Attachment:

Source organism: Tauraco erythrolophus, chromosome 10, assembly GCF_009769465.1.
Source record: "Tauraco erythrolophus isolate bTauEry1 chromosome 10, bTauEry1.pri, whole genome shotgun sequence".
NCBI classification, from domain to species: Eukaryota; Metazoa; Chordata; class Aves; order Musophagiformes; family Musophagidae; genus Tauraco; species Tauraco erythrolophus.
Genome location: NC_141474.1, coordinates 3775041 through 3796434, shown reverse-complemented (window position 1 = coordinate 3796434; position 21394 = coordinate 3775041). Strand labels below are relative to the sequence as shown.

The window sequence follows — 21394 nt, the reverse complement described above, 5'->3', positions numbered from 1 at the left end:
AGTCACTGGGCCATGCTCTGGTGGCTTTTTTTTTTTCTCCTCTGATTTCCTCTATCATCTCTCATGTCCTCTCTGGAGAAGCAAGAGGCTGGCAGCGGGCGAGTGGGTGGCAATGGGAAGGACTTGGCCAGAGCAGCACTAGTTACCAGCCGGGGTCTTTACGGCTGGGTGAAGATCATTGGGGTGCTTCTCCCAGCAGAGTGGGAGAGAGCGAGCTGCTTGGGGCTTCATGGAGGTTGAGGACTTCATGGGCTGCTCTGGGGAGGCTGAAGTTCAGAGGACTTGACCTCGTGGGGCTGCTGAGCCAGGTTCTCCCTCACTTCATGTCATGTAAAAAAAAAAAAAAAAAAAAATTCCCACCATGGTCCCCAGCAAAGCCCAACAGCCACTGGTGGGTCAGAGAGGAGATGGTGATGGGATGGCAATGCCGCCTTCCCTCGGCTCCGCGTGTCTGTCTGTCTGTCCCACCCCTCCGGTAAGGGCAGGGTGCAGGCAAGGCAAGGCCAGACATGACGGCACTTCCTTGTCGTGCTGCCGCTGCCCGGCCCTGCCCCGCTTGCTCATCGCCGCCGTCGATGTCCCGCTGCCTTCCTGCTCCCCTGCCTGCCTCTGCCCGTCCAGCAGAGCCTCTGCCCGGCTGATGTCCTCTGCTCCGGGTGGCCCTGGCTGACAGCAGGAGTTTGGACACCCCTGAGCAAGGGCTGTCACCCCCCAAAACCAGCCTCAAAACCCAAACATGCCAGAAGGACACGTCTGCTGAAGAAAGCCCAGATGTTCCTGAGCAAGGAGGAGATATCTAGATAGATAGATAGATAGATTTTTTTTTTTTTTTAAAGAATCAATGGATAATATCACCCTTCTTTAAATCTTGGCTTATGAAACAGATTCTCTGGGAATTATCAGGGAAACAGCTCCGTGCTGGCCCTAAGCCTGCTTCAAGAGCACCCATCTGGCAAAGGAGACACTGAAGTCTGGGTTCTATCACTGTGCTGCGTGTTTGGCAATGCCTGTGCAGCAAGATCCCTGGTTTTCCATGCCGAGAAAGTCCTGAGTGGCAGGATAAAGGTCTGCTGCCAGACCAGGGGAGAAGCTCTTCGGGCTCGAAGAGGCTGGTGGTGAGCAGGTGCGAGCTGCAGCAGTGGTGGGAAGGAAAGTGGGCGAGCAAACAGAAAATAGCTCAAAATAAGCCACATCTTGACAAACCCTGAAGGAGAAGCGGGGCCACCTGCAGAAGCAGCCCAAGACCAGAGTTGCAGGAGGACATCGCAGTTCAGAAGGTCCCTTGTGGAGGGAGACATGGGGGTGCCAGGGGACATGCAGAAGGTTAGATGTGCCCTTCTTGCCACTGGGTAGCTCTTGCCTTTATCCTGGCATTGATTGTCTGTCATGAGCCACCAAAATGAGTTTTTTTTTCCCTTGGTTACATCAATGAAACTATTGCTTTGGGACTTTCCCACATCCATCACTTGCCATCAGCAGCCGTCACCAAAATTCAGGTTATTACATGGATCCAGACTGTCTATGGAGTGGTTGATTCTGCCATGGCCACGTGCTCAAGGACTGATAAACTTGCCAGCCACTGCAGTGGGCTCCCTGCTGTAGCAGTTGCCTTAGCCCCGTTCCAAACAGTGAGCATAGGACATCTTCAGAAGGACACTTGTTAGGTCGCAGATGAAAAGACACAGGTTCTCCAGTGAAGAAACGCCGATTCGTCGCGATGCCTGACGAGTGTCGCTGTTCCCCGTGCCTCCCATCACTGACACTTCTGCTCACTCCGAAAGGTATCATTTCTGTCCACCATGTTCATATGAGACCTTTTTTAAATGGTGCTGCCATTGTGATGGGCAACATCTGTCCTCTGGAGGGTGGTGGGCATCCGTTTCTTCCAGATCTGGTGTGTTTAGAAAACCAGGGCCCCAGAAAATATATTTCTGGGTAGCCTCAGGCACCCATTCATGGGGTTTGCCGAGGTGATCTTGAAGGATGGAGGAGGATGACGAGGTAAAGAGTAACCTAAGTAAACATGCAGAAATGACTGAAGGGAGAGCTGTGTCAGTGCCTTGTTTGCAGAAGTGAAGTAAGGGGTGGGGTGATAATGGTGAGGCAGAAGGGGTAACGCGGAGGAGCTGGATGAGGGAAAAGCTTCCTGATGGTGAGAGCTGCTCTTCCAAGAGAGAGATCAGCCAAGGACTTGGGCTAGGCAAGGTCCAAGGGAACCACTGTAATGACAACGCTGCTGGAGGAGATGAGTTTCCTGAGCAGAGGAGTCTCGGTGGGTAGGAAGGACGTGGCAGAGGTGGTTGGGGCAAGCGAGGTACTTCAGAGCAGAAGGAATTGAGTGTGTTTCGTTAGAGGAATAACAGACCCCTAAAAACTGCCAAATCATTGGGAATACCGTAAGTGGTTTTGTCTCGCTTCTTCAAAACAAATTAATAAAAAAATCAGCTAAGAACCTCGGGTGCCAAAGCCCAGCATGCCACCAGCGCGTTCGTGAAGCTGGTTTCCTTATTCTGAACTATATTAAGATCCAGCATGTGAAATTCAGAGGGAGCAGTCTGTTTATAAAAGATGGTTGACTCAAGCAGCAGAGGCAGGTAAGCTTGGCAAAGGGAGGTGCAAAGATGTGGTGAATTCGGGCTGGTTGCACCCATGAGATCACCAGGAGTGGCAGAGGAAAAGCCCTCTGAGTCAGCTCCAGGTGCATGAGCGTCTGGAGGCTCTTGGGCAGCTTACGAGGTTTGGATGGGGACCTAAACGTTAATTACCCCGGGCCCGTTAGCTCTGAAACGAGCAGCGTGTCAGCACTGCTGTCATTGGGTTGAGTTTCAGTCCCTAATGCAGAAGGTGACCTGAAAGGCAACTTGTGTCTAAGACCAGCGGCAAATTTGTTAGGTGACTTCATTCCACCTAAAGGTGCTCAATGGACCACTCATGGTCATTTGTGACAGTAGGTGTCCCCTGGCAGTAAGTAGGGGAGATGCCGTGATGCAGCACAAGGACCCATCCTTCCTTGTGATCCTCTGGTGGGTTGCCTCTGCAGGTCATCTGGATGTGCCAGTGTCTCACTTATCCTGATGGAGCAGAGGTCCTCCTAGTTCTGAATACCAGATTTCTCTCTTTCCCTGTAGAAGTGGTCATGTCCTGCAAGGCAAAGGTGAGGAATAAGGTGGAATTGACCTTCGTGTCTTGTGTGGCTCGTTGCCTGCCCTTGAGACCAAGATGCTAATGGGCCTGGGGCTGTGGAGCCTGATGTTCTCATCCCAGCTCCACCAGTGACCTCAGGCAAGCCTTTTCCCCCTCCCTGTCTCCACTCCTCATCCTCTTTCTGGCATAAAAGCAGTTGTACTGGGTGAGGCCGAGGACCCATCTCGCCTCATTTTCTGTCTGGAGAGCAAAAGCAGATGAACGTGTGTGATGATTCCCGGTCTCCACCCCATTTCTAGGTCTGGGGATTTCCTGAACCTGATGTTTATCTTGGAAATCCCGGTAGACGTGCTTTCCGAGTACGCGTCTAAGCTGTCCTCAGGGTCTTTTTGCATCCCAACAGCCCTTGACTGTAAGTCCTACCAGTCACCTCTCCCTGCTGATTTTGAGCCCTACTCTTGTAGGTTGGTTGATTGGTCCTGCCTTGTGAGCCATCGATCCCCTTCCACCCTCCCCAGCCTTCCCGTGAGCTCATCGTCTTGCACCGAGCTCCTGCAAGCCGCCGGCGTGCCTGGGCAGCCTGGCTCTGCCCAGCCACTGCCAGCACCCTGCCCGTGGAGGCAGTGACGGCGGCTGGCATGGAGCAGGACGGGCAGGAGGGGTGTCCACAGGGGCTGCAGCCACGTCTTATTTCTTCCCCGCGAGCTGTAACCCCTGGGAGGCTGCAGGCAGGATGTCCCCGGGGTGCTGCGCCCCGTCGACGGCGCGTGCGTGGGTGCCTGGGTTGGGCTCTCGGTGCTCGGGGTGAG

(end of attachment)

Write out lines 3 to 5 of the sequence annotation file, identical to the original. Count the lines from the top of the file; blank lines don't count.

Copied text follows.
NCBI classification, from domain to species: Eukaryota; Metazoa; Chordata; class Aves; order Musophagiformes; family Musophagidae; genus Tauraco; species Tauraco erythrolophus.
Genome location: NC_141474.1, coordinates 3775041 through 3796434, shown reverse-complemented (window position 1 = coordinate 3796434; position 21394 = coordinate 3775041). Strand labels below are relative to the sequence as shown.

The window sequence follows — 21394 nt, the reverse complement described above, 5'->3', positions numbered from 1 at the left end: